Ohio’s legislators have requested that new district boundary maps not be drawn or implemented until after the Nov. 8 General Election.
The move comes as the second phase of Ohio’s primary election—that could be held as early as Aug. 2 for the State House and State Senate offices—is being planned.
Earlier in the week of May 9, attorneys representing Ohio House Speaker Bob Cupp and Senate President Matt Huffman requested that the Ohio Supreme Court, which has been reviewing and rejecting proposed redistricting maps, hold off on implementing the newly-drawn districts in hopes of eliminating confusion.
Such a move would allow the election to go forward without distractions.
If the state’s high court goes along with the legislators’ requests, it would mark the sixth time that the Ohio Redistricting Commission would have redrawn and submitted district maps.
The Ohio Supreme Court’s judges have been rejecting the maps by a 4-3 vote since September 2021, citing that the maps violate anti-gerrymandering laws and are in favor of Republicans.
Judge Maureen O’Connor, a Republican, has been casting the dissenting vote against the maps but will be retiring from the bench at the end of this because of age limits.
A number of the members of the Ohio Redistricting Commission are up for re-election, and the legislators believe it would be more favorable to wait until new members possibly are put in place on the commission.
Depending on what the state decides with the election, the U.S. District Court of Southern Ohio in Columbus still could weigh in to guide the implementation of a district map or setting an election date if the state legislature requests that.
As for the second primary election date, the Ohio Secretary of State’s Office and the Association of Elections Officials are lobbying to hold the elections for State House, State Senate, and State Central Committee on Aug. 2.
A second election date comes at a cost to Ohio taxpayers of about $30 million.
There are 15 districts for U.S. House representatives, 33 State Senate districts, and 99 State House districts, according to information from Cupp’s office.
There had been 16 districts for the U.S. House in Ohio, but one district was eliminated in the 2020 U.S. Census due to the state’s drop in population.
However, as what Secretary of State Frank LaRose has called a “stop-gap measure,” the high court is considering using a proposed district map that had been submitted in the third batch for the court’s review but was ultimately rejected. That map had previously been rejected in March but could be used for the second portion of the primary election.
However, as of May 11, no concrete date has been set, a worker at the Montgomery County Board of Elections in Dayton told The Epoch Times.
The sentiments of Paul Adams, director of the Lorain County Board of Elections, a politically active and spirited area in northeast Ohio west of Cleveland echoed the elections board.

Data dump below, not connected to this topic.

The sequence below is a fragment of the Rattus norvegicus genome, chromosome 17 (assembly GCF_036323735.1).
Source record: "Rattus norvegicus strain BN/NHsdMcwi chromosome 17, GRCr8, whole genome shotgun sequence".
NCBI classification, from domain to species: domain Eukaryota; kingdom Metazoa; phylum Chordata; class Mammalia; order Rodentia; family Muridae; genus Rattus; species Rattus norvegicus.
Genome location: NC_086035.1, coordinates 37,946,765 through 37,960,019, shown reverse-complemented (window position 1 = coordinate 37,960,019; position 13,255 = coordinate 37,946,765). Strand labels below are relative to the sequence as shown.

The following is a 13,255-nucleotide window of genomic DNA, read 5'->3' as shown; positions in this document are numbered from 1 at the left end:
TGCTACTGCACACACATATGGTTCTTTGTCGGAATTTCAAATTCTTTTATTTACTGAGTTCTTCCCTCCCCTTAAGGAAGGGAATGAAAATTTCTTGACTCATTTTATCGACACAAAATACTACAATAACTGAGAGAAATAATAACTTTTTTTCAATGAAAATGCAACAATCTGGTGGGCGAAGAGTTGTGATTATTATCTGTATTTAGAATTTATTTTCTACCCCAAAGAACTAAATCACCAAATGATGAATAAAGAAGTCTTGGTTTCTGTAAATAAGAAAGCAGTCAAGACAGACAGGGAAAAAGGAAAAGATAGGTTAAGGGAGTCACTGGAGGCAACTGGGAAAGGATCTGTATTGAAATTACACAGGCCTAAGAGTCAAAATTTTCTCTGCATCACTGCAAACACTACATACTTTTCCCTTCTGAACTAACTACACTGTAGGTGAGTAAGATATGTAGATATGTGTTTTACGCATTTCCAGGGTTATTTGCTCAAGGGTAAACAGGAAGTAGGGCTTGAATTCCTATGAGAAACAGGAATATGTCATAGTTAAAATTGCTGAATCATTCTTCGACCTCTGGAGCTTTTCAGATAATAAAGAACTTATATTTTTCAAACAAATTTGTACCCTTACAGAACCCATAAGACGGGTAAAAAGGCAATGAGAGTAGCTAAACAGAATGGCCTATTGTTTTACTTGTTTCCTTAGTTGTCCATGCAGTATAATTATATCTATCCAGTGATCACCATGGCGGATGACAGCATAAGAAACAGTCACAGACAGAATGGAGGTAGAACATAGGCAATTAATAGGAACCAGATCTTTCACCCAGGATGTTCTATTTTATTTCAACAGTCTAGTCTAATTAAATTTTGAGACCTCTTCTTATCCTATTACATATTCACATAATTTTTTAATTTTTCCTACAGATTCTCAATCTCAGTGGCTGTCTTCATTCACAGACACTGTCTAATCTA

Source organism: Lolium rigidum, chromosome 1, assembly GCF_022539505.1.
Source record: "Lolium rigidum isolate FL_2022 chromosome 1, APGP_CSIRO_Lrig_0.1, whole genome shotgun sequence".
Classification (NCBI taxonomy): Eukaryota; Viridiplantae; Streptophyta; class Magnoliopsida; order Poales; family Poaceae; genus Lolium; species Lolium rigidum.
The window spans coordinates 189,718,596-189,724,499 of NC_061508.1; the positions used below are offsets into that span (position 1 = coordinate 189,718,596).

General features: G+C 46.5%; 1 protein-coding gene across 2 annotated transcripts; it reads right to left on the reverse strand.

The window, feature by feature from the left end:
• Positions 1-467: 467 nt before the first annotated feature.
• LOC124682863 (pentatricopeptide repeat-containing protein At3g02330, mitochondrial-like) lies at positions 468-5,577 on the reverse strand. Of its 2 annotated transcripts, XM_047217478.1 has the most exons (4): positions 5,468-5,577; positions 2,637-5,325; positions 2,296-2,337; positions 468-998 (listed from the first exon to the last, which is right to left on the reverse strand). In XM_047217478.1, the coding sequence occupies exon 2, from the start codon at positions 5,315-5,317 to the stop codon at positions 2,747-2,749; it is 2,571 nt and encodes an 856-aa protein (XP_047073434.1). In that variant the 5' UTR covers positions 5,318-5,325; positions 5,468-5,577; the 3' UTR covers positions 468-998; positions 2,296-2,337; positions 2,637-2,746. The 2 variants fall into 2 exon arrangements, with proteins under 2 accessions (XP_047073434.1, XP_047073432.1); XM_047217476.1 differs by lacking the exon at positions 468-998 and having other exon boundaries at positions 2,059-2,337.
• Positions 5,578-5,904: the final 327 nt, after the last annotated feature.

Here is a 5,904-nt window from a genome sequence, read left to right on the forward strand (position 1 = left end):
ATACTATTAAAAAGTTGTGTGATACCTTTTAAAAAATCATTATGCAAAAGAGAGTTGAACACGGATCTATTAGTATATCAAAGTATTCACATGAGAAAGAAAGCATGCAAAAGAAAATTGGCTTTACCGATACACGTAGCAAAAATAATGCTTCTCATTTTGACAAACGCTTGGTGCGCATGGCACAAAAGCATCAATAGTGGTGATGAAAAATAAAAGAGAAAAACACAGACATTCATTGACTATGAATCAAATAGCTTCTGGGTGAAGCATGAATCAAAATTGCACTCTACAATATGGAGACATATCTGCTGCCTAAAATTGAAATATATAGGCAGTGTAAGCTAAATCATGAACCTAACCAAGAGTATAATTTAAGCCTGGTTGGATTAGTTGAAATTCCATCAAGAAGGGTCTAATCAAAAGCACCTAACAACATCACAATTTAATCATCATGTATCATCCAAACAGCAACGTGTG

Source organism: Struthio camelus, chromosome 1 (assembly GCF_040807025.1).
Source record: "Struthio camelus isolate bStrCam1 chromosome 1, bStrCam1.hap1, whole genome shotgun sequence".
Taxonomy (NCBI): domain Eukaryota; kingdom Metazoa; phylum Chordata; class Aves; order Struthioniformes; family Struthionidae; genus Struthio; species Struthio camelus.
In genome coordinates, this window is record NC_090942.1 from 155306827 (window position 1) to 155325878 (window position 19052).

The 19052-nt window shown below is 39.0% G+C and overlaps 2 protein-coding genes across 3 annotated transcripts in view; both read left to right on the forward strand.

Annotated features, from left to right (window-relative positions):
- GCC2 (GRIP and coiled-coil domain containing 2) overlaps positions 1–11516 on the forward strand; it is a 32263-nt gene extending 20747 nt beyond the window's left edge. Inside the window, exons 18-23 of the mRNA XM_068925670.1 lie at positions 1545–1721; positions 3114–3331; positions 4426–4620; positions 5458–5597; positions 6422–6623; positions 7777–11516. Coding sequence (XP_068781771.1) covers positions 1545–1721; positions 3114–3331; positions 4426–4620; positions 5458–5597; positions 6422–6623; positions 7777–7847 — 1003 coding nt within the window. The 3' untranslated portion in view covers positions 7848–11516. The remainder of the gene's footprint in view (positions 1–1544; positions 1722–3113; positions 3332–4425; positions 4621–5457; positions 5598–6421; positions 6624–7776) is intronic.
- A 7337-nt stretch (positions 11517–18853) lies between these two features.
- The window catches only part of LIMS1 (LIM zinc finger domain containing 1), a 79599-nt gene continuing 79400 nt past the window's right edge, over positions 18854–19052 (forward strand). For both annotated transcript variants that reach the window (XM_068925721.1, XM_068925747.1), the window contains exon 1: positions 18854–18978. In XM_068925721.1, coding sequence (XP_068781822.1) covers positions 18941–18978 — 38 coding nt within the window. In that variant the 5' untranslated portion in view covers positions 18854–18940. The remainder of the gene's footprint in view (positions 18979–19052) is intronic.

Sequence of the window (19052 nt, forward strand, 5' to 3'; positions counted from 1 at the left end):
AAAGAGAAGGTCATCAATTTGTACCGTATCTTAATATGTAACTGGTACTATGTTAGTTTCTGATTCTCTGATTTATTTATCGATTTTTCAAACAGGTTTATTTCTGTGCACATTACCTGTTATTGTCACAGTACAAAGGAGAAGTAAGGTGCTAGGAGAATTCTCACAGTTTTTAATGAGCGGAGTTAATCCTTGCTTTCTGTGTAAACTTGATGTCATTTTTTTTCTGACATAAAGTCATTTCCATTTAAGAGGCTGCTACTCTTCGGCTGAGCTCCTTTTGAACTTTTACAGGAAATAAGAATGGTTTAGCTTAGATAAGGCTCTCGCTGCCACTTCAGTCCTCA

Not knowing where a district’s boundaries are going to be situated not only affects a candidate’s campaign strategy, but not knowing the date of the election puts a strain on officials who are tasked with finding workers to staff the polling places.
In Lorain County alone, it takes about 1,000 poll workers to adequately staff the precincts, Adams told The Epoch Times.
A second primary election will cost Lorain County alone about $400,000, he said.
Adams has worked for the Lorain County Board of Elections since 2003 and has been its director since 2010.
“There’s a lot of things that are making this primary tough. Number 1, we don’t know what the boundaries will be in the redistricting map, or when that will be approved.
“Second … we’re still waiting on the final counts from absentee and provisional ballots from the May 3 primary, and having to prepare for the November election.”
“With an election being held in the summer, we’re looking at a very low voter turnout,” Adams added.
“Plus, there will be the challenge of getting enough poll workers to adequately cover the precincts. There have been district boundary disputes and election issues before, but nothing like this, or to the extent that it has caused the primary elections to be split up.
Using an example, Adams said that former State Rep. Dan Ramos (D), filed in February to run for office as a write-in candidate for District 53, covering Lorain and Amherst.
At the time Ramos filed, he was unopposed, or there was no incumbent in the seat.
Incumbent Joe Miller (D), who planned to run for re-election in Lorain and Amherst’s District 56, currently has been placed in District 53 under the proposed maps with Ramos.
“Dan Ramos originally didn’t want to run against an incumbent,” Adams said.
Adams went on to say that the last time anything similar has happened with elections was about 30 years ago when the 1992 primary was moved from May to June because of a district boundary dispute, he said.
“To the best of my knowledge, that was the only time a primary election got moved, but I’ve never known one to be split up.”
“We’re hoping this all gets resolved and that after this primary everything will be on one ballot in November. We’ll just have to wait and see.”